by Maria Eleanor E. Valeros, #newmedia specialist
CAPTION: Blogging should move beyond personal, so is the call to serious citizen media blogging on a global scale.
CEBU CITY, PHILIPPINES (Jan. 24, 2015) — Blogging is personal. From the word “weblog,” netizens use this to mean a digital form of a personal journal or diary. However, Manila blogger Tony Cruz said we have to move from that level to give meaningful space to social networking sites flooded by some 44 million Filipinos in supporting global calls to use citizen media for social good.
Cruz, in a panel discussion on “What’s happening in Filipino citizen media,” pointed out that adopting a code of ethics for bloggers/digital media journalists, social media writers and data journalists, among others, remains a sticky issue in the Philippines.
“There have been efforts to agree on a code despite the very broad outline of ethics, but the lack of it still despite a 20-year-old Internet penetration in the Philippines doesn’t mean we don’t believe in ethics,” Cruz said.
He shared that social media activism may have started from a blogging experience while exploring the potential of internetworking but that writers and blogging communities have to move from there to give meaning to open online expression. “Yes, it might be a personal thing, express one’s personal views about issues but we have to agree on interview policies, perhaps; we can draft a unified statement to make certain disclosures more responsible and accountable. Digital natives, immigrants and creatives who have become bloggers look for guidelines from senior statesmen,” he said.
Meanwhile, Cebu blogger Ruben Licera Jr. finds it hard to subject to an ethics code the works of local bloggers who argue on the nature of their outputs.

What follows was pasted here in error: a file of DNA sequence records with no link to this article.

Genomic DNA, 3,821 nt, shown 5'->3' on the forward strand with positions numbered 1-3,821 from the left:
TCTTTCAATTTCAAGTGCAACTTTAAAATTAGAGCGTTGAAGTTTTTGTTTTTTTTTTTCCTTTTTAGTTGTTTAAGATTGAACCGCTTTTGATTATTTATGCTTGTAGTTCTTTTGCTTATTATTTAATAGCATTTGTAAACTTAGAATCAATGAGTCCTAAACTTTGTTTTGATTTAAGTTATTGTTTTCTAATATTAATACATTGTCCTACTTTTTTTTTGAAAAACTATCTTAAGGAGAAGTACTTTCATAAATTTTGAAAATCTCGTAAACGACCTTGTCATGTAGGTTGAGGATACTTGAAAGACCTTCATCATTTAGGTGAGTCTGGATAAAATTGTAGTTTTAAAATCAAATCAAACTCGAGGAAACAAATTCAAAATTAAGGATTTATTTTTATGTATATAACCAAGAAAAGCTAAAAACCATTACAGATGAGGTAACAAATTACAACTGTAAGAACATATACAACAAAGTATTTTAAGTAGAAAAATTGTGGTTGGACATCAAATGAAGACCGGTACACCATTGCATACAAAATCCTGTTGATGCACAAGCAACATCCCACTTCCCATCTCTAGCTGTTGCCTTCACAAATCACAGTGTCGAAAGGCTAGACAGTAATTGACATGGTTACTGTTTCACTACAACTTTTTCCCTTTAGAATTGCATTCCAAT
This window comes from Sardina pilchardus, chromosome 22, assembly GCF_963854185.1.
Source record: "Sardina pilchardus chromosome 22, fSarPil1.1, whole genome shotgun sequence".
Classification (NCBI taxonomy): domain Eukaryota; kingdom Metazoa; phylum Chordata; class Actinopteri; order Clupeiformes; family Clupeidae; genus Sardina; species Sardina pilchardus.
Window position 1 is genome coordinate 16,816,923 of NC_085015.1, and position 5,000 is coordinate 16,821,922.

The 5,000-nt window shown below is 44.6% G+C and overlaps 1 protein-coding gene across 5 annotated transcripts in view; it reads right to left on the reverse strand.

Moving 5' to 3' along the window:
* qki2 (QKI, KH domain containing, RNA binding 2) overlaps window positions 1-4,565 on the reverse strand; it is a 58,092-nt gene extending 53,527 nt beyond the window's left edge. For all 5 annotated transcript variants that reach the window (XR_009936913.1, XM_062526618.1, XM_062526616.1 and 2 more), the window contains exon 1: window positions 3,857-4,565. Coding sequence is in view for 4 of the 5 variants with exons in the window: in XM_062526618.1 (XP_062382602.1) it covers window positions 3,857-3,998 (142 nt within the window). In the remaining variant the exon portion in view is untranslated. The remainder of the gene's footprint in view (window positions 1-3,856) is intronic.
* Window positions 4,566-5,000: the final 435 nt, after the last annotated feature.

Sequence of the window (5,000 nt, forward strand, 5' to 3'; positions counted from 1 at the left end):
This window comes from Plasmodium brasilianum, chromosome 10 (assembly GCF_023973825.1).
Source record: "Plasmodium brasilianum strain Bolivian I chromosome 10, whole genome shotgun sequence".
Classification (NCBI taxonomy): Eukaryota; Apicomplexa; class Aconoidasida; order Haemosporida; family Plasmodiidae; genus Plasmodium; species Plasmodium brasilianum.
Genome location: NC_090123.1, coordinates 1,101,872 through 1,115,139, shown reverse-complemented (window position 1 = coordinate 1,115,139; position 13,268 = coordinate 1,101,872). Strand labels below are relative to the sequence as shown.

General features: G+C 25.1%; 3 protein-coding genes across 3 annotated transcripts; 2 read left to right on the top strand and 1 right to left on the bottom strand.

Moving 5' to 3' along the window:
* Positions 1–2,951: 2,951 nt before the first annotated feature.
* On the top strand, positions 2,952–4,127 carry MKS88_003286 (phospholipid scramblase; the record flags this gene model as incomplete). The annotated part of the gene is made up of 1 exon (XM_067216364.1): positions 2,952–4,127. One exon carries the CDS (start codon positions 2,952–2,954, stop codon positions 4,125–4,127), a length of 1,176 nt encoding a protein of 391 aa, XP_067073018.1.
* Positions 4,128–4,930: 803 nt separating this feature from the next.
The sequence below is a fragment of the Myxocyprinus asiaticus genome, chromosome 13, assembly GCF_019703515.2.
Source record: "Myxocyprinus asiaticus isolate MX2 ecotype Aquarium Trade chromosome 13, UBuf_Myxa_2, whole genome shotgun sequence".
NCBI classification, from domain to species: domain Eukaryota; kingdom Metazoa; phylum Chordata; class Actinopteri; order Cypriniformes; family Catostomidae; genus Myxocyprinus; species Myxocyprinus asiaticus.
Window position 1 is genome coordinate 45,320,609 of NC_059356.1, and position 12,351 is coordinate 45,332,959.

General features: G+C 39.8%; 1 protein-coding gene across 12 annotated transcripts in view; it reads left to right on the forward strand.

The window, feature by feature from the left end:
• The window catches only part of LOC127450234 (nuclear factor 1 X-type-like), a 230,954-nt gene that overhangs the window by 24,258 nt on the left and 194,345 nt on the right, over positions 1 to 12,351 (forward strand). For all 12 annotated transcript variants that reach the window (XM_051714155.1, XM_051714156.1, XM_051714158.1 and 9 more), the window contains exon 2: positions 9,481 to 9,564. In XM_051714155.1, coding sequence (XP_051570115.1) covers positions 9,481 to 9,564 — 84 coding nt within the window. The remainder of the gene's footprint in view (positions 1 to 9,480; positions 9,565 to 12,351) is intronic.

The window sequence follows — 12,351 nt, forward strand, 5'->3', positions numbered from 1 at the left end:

“Unless of course the bloggers take on the “mental of a journalist”,” Licera bared.
Social media users/bloggers here have not also discussed in detail the drafting of a common code of ethics.
To this, Cruz added that the recent 10th Global Voices Citizen Media Summit at the Cebu Provincial Capitol, which saw the convergence of around 300 new media insiders from around the world, should inspire blogging communities to mark as urgent the need for a code of ethics because the moment “we click publish, everything becomes social; that our responsibility to readers kick in.”
“We need to graduate from that ‘it’s my personal thing anyway’ paradigm since we are accountable to everyone online,” Cruz reiterated. “By this time we ought to realize the social value of blogging and the internet and lead writing communities that we have some responsibilities and duties to keep the internet free. As well as to be responsible of the use of that freedom.”
He said the code doesn’t have to be rigid or stringent. “It should at least be mutually acceptable, easy to understand code of ethics. We can even adopt four points mainly from what US societies of professional bloggers observe – be honest with our blogs, be fair, be accountable, and minimize harm. Very simple terms for a broad sense of principle,” he underscored.
Such could be achieved by providing a meeting space where bloggers nationwide could converge, the very same dynamics initiated by Global Voices, an international cooperation group working on upholding open expression on the internet and promoting empathy through various projects of human interest.###